Skip to main content

Music Therapy in the Private Lesson Environment

The process of learning or participating in music is therapeutic by nature. It has been scientifically proven that musicians develop certain areas of their brain that non-musicians do not (see works by Oliver Sacks). Even those who do not play an instrument will use music to affect their mood. For example, people will listen to different types of music in order to become excited versus trying to relax.

One of the most interesting things about music is that it stimulates both the logic/math (tempo, rhythm) and the creative/artistic (expressing yourself, creating beautiful tone) parts of your brain at the same time. This means that music is not a pastime that you can just partially focus on if you wish to be successful at it.

The idea behind the field of Music Therapy is to use music to work on a goal that may not necessarily be musical. Due to the fact that playing an instrument requires such a wide range of skills, a music therapy patient may work on anything from muscle development to using it to redirect emotion.

Obviously, every individual has different needs. But it’s important to know that there is a lot of crossover between the two fields. The private lesson environment is only limited to what you, the music student, want to get out of it. It could just be strictly learning a skill. But there’s also the potential to delve deeper and use the time to develop other aspects of yourself as well.

Comments

Popular posts from this blog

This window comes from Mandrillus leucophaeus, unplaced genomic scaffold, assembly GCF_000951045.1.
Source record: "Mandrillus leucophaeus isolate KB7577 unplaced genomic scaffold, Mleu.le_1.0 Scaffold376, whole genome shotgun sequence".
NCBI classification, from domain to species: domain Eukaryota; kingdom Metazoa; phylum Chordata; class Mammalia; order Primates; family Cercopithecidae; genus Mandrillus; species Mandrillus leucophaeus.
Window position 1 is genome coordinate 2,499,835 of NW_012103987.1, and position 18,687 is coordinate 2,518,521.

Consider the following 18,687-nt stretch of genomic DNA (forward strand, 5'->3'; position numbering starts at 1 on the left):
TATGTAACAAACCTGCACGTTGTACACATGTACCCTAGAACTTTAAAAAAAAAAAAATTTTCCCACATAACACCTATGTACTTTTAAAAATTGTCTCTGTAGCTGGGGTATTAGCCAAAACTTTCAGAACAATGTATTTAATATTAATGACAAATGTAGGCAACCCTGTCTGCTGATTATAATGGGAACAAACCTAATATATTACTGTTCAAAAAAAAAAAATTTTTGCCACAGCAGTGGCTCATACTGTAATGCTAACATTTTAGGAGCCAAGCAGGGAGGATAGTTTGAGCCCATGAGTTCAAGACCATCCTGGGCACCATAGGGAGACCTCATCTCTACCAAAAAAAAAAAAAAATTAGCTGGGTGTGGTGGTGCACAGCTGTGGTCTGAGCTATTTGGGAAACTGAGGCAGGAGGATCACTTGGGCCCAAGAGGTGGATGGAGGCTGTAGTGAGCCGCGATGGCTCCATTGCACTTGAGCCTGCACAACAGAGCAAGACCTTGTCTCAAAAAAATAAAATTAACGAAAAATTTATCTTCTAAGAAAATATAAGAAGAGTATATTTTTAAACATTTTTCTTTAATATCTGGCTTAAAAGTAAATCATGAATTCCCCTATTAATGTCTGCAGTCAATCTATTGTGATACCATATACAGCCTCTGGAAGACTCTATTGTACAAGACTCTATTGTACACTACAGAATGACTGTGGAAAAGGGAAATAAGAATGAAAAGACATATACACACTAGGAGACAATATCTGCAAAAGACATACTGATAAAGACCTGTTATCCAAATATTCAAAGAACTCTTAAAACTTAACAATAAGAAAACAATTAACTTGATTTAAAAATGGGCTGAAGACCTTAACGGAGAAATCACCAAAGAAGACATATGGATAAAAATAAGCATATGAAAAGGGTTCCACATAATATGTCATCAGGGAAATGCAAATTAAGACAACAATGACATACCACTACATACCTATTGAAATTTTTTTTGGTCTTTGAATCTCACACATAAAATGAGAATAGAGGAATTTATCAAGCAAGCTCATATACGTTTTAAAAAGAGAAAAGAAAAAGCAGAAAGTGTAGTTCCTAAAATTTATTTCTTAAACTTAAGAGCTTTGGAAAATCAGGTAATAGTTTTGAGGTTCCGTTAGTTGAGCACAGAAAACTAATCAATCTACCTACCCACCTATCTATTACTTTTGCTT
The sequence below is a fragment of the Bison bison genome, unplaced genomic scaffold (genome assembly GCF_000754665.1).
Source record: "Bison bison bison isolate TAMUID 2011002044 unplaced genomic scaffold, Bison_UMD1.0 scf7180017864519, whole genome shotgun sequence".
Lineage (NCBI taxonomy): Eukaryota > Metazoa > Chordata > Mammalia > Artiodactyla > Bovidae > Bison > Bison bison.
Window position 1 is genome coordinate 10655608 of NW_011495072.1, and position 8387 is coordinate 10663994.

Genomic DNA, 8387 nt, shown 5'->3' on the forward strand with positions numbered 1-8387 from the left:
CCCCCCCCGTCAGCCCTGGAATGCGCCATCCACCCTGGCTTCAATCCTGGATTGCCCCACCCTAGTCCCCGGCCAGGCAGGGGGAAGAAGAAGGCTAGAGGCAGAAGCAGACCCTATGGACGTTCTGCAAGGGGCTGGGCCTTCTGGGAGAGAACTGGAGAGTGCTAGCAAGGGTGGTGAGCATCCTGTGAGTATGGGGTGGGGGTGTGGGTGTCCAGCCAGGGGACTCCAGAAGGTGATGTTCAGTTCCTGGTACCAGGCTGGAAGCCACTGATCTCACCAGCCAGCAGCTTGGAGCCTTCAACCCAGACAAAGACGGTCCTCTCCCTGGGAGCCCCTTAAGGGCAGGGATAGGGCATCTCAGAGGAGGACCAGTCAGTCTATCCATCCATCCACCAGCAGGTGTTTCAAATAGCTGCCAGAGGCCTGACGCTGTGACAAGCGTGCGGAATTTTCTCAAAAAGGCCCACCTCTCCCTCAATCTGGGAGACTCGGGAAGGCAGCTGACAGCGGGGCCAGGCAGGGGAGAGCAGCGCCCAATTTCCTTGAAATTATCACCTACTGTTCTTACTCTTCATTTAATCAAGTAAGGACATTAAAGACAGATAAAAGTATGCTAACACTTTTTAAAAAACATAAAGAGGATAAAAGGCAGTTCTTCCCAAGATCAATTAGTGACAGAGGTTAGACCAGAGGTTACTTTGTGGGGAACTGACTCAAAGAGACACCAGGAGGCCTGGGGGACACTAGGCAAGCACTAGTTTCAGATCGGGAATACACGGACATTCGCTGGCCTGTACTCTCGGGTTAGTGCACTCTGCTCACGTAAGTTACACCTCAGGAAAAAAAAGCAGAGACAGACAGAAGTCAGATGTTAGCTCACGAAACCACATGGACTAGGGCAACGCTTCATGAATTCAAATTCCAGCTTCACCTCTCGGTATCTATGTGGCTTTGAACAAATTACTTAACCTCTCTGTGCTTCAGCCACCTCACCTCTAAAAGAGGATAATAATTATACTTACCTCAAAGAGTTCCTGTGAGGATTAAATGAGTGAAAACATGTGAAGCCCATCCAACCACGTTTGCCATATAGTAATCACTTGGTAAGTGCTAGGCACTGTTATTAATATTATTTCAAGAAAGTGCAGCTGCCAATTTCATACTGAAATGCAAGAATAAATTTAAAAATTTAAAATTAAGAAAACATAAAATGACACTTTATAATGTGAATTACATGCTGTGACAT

The Private Teaching Business Model

Over my years of teaching I've come across a wide variety of interpretations about the private teaching business model.  I feel that this is a natural result of the type of society we live in.  Many services these days are either "subscriptions" or "appointments."  For example, a gym membership is a subscription.  You pay a monthly fee to use the facility at any time during their hours of operation.  A doctor's visit or a haircut is an "appointment."  You call ahead to set up a time, you show up and then pay after the services have concluded.

With most services falling into one of these two categories, most people try to rationalize music lessons as one or the other.  However, music lessons are neither subscriptions or appointments.  They are actually a combination of both if the business entity is going to be successful.

The reasons why this hybrid business model occurs are:

1)  The service itself is centered around personal attention (appointmen…

Performance Anxiety Part 1

My husband and I both love disc golf.  It's something that we both started together as beginners together so it became "our" thing to do as a couple.  We eventually got to the point after playing for a few years that I wanted to attempt playing in a disc golf tournament.  He was a bit more hesitant than me but I insisted, arguing that it would be a fun way to really test our skills.

I've written a few posts before about how playing disc golf taught me the value of muscle memory.  But during our first few tournaments we both quickly discovered a whole new category of unexplored skills: performing under pressure.  To be blunt, we both stunk.

As a musician, I was no stranger to performing.  I've lost count of how many solo/orchestra/chamber performances I've done.  Before that first tournament I had assumed that performance anxiety wouldn't affect me because of said experience.  I was just going out there to have fun, right?

Well, I was.  But the thing I had…

Music as a Language: Victor Wooten at TEDxGabriolaIsland

Victor Wooten is an innovator, composer, arranger, producer, vocalist, and multiinstrumentalist. He has been called the greatest bass player in the world. He is a skilled naturalist and teacher, a published author, a magician, husband and father of four, and a five-time Grammy award winner.